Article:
Wednesday, January 8, 2014

Parking Lot Sight Word Game

I use this game to target sight words...but it could be used to target several other speech-language topics.

What are sight words anyway? Sight words are commonly used words that young kids are encouraged to memorize.  Memorization of these simple words will help with reading down the road.
What you'll need:
  • Toy Car
  • Parking lot board (feel free to drag the photo of my board into a word document or create your own!)

In Therapy:
Tell your client a sight word and have him "park" his toy car into the correct parking space.
Example below:

Say the word "and"

Have your client park his car into the "and" space

This activity is super easy to create and kids love it!  A great way to get them to start memorizing their sight words.

Thanksgiving Turkey Cupcakes

We targeted past tense regular verbs with these fun thanksgiving turkey cupcakes!

What you'll need:

  • Cupcake mix (and other ingredients per instructions on packet)
  • Frosting (I used chocolate)
  • M&Ms (for the eyes)
  • Candy corn (for the feathers and beak)
  • Cupcake liners
  • Cupcake holder/paper plate
  • Knife to spread the frosting

You'll need to bake the actual cupcakes in advance (unless you have access to an oven and lots of time with your client in therapy)

Note: Due to time constraints in therapy, I actually baked, frosted, and decorated most of the cupcakes in advance.  My client frosted and decorated only 2 cupcakes in therapy, allowing  time for maximum verb production.

In Therapy: 
I guided my client in decorating his cupcakes.  I would give him an action to perform, containing a verb, for example "frost the cupcake".  After he performed the task I would ask him "what did you do?" to elicit a past tense verb response ("I frosted the cupcake").

Below are the steps that we took to decorate our cupcakes, including the different verbs that I elicited:
  • We washed our hands before starting   
  • He scooped the frosting onto his knife
  • He frosted the cupcake
  • He then opened the bag of M&Ms
  • And poured the M&Ms onto a paper plate
  • He dropped the M&Ms onto the cupcake for the turkey's eyes
  • Then he counted 5 candy corn from the bag
  • He placed the candy corn on the turkey for the feathers and the beak
  • He tasted a cupcake!
You get the idea...there are countless opportunities to target past tense verbs here!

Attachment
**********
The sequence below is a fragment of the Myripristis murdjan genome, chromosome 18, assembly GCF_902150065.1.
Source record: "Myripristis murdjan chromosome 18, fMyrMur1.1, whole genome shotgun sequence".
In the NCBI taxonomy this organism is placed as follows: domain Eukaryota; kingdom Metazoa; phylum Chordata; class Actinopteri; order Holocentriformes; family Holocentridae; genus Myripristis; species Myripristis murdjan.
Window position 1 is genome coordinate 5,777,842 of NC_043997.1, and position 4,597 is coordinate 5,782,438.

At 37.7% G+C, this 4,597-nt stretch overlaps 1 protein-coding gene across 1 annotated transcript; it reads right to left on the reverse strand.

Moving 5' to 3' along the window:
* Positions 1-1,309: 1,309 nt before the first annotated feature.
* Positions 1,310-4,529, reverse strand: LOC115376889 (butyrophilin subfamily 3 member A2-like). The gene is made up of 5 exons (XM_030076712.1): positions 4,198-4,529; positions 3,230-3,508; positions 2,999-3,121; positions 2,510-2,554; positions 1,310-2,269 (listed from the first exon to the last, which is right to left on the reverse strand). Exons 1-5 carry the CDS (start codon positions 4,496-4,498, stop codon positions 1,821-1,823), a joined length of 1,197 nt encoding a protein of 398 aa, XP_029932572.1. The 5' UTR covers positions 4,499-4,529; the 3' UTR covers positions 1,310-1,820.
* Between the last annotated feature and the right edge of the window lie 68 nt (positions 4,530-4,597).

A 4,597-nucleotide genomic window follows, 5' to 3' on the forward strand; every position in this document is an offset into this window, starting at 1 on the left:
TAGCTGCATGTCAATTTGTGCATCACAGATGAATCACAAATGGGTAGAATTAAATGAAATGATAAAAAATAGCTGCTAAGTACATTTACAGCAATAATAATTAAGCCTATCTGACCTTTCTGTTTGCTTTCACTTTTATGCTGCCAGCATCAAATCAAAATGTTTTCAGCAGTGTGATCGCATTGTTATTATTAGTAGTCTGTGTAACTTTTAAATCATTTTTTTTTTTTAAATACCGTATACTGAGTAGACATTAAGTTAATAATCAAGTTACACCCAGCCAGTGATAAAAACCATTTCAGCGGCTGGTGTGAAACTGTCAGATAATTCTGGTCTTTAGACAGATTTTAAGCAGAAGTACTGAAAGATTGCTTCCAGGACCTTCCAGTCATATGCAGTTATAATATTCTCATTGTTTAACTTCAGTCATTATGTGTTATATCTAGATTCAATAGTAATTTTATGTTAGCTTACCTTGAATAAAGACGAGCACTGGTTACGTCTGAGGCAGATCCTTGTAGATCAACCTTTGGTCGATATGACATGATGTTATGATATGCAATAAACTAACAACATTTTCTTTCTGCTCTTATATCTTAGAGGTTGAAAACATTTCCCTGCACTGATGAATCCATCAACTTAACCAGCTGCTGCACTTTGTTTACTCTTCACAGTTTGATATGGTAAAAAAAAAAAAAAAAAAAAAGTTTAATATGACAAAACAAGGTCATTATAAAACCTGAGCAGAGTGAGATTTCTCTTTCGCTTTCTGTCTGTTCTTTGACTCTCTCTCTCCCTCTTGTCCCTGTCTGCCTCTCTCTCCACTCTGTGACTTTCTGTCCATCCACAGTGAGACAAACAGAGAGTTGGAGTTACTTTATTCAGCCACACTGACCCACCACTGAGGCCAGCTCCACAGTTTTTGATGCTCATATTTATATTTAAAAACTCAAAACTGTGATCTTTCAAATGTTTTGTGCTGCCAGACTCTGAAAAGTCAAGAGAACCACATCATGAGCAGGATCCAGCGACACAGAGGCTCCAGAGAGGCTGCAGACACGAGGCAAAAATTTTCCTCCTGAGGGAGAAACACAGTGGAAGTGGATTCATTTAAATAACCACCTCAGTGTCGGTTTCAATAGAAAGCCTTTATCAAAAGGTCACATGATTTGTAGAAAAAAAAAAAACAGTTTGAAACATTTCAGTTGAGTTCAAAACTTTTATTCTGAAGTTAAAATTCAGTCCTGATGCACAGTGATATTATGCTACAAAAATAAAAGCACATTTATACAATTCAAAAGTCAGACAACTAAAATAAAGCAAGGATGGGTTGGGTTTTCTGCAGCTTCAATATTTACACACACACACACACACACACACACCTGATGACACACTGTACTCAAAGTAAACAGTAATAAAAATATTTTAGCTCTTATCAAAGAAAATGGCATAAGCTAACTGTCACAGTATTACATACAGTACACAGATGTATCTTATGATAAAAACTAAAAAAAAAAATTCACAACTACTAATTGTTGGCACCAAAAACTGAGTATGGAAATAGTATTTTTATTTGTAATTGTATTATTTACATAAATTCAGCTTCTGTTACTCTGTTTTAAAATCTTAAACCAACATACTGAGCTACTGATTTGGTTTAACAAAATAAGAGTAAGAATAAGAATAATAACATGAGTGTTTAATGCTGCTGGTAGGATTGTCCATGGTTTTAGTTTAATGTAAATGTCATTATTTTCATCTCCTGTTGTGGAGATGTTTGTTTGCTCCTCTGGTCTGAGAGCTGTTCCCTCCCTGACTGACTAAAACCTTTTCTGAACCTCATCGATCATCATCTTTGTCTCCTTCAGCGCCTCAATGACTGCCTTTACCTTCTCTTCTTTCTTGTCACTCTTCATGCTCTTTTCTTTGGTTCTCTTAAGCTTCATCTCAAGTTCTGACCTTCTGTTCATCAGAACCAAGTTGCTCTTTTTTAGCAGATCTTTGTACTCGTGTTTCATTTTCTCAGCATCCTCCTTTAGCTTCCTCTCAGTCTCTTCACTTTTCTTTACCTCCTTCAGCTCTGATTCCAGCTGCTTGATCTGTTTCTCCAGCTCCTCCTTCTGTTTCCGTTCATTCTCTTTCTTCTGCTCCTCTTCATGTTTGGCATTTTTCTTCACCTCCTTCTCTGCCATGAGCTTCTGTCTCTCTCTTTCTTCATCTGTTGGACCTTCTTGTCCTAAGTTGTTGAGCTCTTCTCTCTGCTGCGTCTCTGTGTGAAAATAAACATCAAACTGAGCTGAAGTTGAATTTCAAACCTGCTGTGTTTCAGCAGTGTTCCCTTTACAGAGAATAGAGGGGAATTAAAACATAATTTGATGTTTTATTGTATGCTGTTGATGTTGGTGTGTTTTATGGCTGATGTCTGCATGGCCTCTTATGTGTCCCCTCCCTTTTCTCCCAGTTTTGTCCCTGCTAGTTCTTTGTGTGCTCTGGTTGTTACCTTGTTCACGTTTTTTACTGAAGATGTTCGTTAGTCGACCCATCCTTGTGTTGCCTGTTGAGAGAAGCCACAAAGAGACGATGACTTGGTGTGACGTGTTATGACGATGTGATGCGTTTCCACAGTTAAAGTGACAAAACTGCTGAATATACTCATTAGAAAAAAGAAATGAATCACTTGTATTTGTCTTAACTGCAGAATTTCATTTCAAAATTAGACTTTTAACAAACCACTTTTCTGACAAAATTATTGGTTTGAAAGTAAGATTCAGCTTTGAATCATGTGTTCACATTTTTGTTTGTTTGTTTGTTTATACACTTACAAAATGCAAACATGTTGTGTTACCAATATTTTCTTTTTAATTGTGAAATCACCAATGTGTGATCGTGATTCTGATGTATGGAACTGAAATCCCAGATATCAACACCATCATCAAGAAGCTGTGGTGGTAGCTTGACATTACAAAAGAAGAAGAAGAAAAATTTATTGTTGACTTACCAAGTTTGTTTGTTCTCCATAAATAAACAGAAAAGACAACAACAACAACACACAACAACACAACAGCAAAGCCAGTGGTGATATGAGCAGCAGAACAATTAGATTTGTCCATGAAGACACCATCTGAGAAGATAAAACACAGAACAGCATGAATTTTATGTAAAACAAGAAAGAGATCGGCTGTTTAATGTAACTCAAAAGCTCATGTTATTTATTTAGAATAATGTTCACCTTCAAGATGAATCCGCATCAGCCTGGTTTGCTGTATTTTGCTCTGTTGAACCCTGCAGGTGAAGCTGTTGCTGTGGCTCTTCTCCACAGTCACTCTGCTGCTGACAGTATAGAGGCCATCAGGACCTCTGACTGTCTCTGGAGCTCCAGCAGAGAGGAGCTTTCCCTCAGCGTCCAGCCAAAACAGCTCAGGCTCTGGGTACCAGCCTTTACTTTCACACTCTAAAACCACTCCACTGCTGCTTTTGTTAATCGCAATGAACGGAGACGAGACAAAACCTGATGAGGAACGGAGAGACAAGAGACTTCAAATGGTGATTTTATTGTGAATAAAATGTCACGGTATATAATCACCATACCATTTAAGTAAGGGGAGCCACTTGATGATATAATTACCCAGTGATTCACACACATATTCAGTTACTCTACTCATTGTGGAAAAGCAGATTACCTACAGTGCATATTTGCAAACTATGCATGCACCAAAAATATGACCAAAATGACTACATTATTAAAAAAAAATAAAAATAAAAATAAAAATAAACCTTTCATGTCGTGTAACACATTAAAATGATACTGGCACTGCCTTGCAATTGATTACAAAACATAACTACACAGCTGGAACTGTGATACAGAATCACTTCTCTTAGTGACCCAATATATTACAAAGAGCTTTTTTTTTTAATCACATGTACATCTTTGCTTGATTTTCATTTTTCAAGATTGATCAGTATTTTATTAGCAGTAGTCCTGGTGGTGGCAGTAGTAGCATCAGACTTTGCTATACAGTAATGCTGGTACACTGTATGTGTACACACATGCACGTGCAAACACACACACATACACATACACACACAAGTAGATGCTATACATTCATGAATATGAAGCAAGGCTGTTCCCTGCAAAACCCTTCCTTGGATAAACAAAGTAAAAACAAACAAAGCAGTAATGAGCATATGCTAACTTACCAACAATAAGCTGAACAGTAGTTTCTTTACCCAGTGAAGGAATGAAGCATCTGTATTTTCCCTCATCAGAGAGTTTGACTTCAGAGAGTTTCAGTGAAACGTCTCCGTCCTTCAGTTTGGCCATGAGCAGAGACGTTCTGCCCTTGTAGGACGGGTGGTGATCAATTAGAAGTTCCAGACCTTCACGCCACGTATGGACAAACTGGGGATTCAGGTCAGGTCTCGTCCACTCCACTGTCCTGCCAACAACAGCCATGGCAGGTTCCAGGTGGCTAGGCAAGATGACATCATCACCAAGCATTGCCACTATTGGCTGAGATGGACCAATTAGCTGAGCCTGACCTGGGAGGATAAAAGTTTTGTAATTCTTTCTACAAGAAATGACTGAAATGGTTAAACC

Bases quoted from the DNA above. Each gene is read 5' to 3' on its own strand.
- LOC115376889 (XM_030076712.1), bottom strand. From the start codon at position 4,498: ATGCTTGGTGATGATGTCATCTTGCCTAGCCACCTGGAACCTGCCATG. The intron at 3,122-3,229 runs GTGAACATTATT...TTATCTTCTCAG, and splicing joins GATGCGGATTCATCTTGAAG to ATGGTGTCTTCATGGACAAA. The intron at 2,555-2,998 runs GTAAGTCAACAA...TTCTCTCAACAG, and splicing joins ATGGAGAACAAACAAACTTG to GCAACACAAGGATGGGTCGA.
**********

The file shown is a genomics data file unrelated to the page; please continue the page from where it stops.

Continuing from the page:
This was a great hands on activity that helped my client really grasp the idea of past tense verbs and allowed him to put them into practice in a practical way.

He brought the cupcakes to snack-time after our session and shared them with his classmates.  They were a hit!

Piggy Bank Verb Game

I used this game to target past tense regular verbs...but it could be easily modified to target sight words, specific sounds in words, or other verbs.

What You'll Need:
  • Paper dollar bills with verbs written on the back
  • 3 paper pigs (labeled "t", "d", and "id" for the three regular past tense verb endings)
  • Tape or sticky tack

Create fake money out of green paper.  Write target words on the back of each dollar.  I was targeting regular past tense verbs so I wrote words such as "look", "walk", "call", and "start".

Create piggy banks out of pink paper. Since my past tense verbs fell into 3 categories, verbs ending in the "t", "d", and "id" sounds, I made 3 piggy banks.

Before therapy, "hide" your dollar bills around the room as shown below.

Attach your piggy banks to the wall or a white board.  Label them if necessary.

How to Play: 
Let your client search the room for a dollar bill.  Once they find one have them produce the verb on the back ("walk"-> "walked") and place the money in the appropriate piggy bank.

For a fun twist, write "bankrupt" on the back of a few of the dollar bills.  If your client selects a "bankrupt" dollar they must empty one of their piggy banks.

This activity is super easy to set up and clients love the idea of collecting something of value and storing it in their piggy banks.  I have found little games like these to be great motivators for kids, instead of having to use actual prizes or food.